G’day Mate

Hello good people! In case many of you did not know, I am currently abroad in North Queensland, Australia for the fall 2016 semester. None of you probably also know that it has been a dream since high school to be in the land of the down under, so as you can imagine, this is a very surreal experience for me. Naturally, none of this would have been able to happen if Wake Forest University hadn’t been able to (essentially) fund me to do this as they did for my previous studies abroad, and I am incredibly grateful for their willingness to help further my education abroad.

The program I am doing here is hosted by the School For Field Studies (which is based out of Massachusetts), and it is focused around Tropical Rainforest Studies. FYI North QLD is known for the Wet Tropics World Heritage Area (WTWHA), which encompasses the Australian rainforests. I am studying rainforest ecology, natural resource management, environmental socio-economics in regards to WTWHA, and soon I will be doing directed research under a faculty member with my fellow students. While I loved being abroad in South America and learning about the culture and history of Argentina and Chile, I absolutely enjoy geeking out in Australia and being so immersed in the sciences; needless to say, this program is absolutely fantastic for people oriented in environmental and ecological sciences.

While we spend a lot of time in lectures, many of those lectures take us places in the ‘field’, which means that we spend a lot of our time traveling to sites and learning about certain scientific or sociological concepts. These sites often have a lot of geological and social history to them, so visiting them really does add to more in-depth understanding of the land around us. Thus far, we’ve visited the Aboriginal Mandingalbay Yidinji Country to the south of Cairns, the outback of Chillagoe, Daintree National Park, and Fitzroy Island on the Great Barrier Reef. In between the latter two travels, we had our mid-semester break, and I spent my time living on a boat on the reef whilst snorkeling and diving. All of this has been absolutely amazing and (dare I throw this cliche out there) life changing. To be honest, I have chosen to not blog as much as I did on my previous abroad experience because I wanted to stay present while being in these incredible places of such high biological diversity and endemism

However, I’d like to share some pictures of my many adventures here and to let you know what I’ve been up to. Sorry for the delay, and I hope you enjoy the photos! If anyone is interested in contacting me or speaking via phone, shoot me a facebook message and we can figure something out. I’ll be about!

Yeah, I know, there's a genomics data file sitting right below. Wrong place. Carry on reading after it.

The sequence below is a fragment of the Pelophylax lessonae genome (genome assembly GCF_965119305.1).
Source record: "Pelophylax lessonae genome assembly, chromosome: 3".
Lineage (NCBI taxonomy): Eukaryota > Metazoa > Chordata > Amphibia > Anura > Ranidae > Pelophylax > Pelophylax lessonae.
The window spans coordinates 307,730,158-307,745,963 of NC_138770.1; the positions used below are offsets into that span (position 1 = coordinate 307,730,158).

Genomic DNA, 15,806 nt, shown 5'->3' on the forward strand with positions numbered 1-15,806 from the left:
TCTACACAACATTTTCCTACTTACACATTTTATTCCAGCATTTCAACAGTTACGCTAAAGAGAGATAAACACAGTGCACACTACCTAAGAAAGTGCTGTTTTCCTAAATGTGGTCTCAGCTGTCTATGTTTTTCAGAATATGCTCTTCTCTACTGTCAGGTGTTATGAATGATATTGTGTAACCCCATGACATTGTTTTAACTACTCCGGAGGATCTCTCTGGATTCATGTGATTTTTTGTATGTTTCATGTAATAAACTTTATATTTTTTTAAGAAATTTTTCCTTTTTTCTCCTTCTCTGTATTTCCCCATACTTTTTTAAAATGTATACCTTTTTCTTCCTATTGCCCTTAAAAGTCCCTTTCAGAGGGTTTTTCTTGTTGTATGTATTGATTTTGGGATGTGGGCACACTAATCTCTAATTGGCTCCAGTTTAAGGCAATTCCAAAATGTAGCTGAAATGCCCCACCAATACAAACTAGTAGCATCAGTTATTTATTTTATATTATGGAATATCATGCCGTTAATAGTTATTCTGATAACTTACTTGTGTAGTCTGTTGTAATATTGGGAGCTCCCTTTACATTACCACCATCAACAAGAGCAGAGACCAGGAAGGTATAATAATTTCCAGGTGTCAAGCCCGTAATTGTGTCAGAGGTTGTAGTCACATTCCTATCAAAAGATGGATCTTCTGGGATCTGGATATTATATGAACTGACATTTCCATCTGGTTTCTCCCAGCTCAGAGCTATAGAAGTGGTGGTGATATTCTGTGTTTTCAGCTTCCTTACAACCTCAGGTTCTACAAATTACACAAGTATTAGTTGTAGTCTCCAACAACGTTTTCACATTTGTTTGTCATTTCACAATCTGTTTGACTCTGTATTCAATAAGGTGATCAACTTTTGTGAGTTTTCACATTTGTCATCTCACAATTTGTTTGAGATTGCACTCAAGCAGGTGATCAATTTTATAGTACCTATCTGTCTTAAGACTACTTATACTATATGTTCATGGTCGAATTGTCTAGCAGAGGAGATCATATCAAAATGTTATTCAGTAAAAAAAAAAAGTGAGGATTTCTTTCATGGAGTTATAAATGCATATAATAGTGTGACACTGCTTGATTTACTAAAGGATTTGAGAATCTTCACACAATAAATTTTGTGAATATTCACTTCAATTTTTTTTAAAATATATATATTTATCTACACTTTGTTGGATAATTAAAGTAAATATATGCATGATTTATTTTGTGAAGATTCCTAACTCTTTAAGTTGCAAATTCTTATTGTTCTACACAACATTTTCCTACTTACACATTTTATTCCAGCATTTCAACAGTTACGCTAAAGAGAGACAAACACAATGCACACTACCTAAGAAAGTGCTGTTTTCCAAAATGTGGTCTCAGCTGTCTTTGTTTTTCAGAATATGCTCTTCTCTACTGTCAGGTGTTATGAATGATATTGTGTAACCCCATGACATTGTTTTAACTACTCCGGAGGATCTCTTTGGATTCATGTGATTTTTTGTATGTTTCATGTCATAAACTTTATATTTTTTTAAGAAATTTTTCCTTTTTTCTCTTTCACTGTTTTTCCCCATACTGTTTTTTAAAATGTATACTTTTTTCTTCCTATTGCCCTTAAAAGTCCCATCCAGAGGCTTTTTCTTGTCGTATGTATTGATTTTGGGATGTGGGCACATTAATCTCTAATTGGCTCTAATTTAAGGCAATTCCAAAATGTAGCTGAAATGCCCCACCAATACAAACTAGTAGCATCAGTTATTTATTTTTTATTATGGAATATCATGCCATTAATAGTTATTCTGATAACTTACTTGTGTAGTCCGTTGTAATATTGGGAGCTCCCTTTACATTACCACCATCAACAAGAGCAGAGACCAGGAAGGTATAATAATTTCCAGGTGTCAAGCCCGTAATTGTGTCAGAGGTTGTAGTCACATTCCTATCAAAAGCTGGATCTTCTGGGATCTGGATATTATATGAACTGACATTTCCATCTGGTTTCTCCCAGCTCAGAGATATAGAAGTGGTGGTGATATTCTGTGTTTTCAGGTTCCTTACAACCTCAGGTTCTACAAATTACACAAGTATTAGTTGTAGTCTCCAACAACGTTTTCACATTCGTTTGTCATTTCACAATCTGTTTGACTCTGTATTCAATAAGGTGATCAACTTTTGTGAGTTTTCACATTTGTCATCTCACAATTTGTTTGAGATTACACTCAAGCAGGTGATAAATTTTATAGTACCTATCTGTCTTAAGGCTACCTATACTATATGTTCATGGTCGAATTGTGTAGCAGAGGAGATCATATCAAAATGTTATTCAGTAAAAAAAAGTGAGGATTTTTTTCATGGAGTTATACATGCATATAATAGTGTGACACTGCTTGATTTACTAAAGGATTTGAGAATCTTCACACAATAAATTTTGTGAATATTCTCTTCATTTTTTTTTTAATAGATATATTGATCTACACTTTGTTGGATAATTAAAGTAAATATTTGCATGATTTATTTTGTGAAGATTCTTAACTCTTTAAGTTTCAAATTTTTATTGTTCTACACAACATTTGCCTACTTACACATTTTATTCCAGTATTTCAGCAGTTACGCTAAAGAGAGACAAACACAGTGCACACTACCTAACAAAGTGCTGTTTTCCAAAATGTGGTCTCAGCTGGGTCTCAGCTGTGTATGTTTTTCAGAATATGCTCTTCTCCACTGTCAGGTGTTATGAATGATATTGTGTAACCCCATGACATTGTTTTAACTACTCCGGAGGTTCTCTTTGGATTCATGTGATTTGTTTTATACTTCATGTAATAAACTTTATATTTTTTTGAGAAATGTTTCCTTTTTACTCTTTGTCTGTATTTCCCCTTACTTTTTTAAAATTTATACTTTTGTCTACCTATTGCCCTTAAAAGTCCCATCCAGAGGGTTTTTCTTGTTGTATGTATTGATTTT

In case I didn’t clarify, my program site is within the rainforest on the Gillies Highway near Yungaburra; we live in the rainforest in cabins. There are amenities that make living possible (you know, electricity, water, food, shelter… internet…).

In Aboriginal MY country, we learned more about the roles of indigenous groups in conservation of ecosystems within WTWHA. Unfortunately, the Australian government isn’t particularly inclusive of the environmental interests of indigenous groups, however in the past decade there has been more collaboration.

In Chillagoe, we learned about geological history of the outback formations, including some of the caves and rock formations that we explored. At one point in time, this outback was covered by ocean and happened to be coral reefs, which we now see as caves.

While at the Daintree, we conducted surveys at World Cassowary Day 2016. In case you don’t know what a cassowary is, it’s a giant, dinosaur-esque bird that is incredibly important for seed dispersal within WTWHA.

My favorite part of my mid-semester break on the reef was getting a taste of diving. While it’s a bit intimidating at first (because there are so many ways you could kill yourself while doing it), diving is also such an awesome experience because you get to see so such a different and complex underwater environment.

Fitzroy Island is fantastic in the sense that it is a combination of the Great Barrier Reef and the rainforest area of Australia. I love islands (as we all know), and I had such Galapagos and Easter Island vibes while spending a day on the island.

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